Dimension

# Dimension

## Idea

A notion of dimension is a notion of “size” of objects. There are various variations of what exactly this means, applicaple in various contexts, that tend to agree when they jointly apply.

### Of spaces

There are many notions of dimension of spaces. What they all have in common is that the cartesian space $\mathbb{R}^n$ has dimension $n$.

• The dimension of a vector space $V$ is the cardinality of any set $X$ such that $V$ is free (as a vector space) on $X$. (It is a theorem, equivalent to the axiom of choice, that every vector space has a unique dimension.) For modules over rings that are not fields (for which the theorem above does not hold, neither existence nor uniqueness) the term used is rank.

The trace of a vector space coincides with its categorical trace in the symmetric monoidal category Vect of vector spaces.

• A manifold is of dimension $n$ if it is locally isomorphic to the Cartesian space $\mathbb{R}^n$. A complex manifold is of complex dimension $n$ if it is locally isomorphic to $\mathbb{C}^n$, hence has (real) dimension $2 n$.

• A topological space $X$ has (Lebesgue) covering dimension less than $n$ if every open cover $U$ of $X$ has a refinement $V$ such that every element of $X$ belongs to fewer than $n + 1$ elements of $V$. (Then $X$ has dimension $n$ if it has dimension less than $n + 1$ but not less than $n$.) By negative thinking, this makes sense for $n \geq -1$; precisely the empty space has dimension $-1$, and precisely the point (of course) has dimension $0$.

• A CW-complex has dimension of a CW-complex, this being the largest $n$ for which there are nontrivial $n$-cells.

• A metric space has a Hausdorff dimension which may be any non-negative real number.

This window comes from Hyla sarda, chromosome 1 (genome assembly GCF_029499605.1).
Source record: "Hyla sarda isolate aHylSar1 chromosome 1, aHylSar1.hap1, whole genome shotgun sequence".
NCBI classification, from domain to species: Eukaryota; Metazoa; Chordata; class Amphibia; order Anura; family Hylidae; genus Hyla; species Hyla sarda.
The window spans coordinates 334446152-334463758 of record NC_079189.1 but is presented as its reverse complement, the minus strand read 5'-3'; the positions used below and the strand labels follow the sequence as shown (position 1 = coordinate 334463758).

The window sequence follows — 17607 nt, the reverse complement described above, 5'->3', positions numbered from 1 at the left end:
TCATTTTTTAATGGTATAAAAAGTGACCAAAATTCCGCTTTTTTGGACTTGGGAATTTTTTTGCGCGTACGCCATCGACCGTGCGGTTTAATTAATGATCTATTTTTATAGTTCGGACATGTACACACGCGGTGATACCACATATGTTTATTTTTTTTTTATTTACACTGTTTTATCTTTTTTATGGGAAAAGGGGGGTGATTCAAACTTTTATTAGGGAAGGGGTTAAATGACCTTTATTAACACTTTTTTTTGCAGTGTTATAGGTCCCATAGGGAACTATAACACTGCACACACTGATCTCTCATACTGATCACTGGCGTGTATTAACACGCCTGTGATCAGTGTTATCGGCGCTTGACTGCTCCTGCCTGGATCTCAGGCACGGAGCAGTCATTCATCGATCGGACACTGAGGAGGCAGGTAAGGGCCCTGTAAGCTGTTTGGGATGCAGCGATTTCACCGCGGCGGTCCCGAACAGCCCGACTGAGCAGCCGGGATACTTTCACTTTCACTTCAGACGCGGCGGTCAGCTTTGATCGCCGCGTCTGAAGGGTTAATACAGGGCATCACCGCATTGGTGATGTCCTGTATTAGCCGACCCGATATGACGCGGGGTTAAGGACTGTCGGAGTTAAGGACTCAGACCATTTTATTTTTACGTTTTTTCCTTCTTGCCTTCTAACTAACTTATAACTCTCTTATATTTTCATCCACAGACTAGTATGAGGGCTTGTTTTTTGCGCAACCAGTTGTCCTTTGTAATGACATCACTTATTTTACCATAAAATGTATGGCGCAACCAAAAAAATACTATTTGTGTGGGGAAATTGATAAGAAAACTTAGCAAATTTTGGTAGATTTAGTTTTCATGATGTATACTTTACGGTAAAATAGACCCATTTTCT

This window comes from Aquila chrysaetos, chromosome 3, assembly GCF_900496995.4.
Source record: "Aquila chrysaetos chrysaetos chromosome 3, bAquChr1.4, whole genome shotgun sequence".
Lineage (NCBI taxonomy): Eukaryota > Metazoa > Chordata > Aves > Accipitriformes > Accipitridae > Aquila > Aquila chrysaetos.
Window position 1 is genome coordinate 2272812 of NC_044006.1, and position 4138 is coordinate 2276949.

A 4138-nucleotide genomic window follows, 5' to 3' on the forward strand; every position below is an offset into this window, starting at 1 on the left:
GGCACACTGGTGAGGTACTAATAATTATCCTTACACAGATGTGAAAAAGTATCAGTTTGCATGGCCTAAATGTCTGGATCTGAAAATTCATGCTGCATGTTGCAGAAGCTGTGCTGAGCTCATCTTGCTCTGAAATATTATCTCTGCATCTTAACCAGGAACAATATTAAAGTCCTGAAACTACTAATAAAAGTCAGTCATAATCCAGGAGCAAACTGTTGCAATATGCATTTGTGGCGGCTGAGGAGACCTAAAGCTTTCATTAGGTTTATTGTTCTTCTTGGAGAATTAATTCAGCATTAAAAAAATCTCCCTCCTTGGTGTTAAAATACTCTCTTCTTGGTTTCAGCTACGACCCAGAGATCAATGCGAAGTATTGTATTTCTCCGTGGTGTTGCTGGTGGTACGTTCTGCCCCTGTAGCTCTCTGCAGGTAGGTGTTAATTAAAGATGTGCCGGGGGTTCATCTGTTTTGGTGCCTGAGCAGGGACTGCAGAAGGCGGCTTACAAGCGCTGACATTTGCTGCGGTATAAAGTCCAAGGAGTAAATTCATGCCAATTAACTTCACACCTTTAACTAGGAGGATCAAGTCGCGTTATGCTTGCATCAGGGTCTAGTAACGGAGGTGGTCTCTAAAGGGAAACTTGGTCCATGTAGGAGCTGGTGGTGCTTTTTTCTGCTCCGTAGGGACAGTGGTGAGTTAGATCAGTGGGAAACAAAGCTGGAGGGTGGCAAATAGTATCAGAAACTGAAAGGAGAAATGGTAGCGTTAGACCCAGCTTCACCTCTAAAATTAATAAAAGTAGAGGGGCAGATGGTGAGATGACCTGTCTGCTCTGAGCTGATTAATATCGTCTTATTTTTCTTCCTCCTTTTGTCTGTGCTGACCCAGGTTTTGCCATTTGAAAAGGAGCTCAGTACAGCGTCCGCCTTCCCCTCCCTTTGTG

• A space in noncommutative geometry (spectral geometry via spectral triples) may have a notion of KO-dimension.

### Of objects in an abelian category: Length

See at length of an object.

### Of objects in a symmetric monoidal category: Euler characteristic

The dimension of a (finite dimensional) vector space $V$ over a field $k$ is equivalently the trace of the identity morphism in the symmetric monoidal category Vect (which is a linear map $k \to k$, canonically identified with an element in $k$)

$tr(V) := tr(Id_V) : k \to V \otimes V^* \stackrel{\simeq}{\to} V^* \otimes V \to k \,.$

Therefore it makes sense for any symmetric monoidal category $C$ and every dualizable object $V$ to call $tr(Id_V) : 1 \to 1$ the categorical trace of $V$.

This definition subsumes standard notions of Euler characteristic and hence may also be thought of as generalizing that notion.

### Of objects in an $(\infty,1)$-topos

The following notions of dimension capture aspects of the concept for objects in a topos or more generally an (∞,1)-topos:

## Properties

For the dimension in symmetric monoidal categories see the references at Euler characteristic.

A general abstract (∞,1)-topos theoretic discusssion of notions of homotopy/cohomology/covering dimension is in section 7.2 of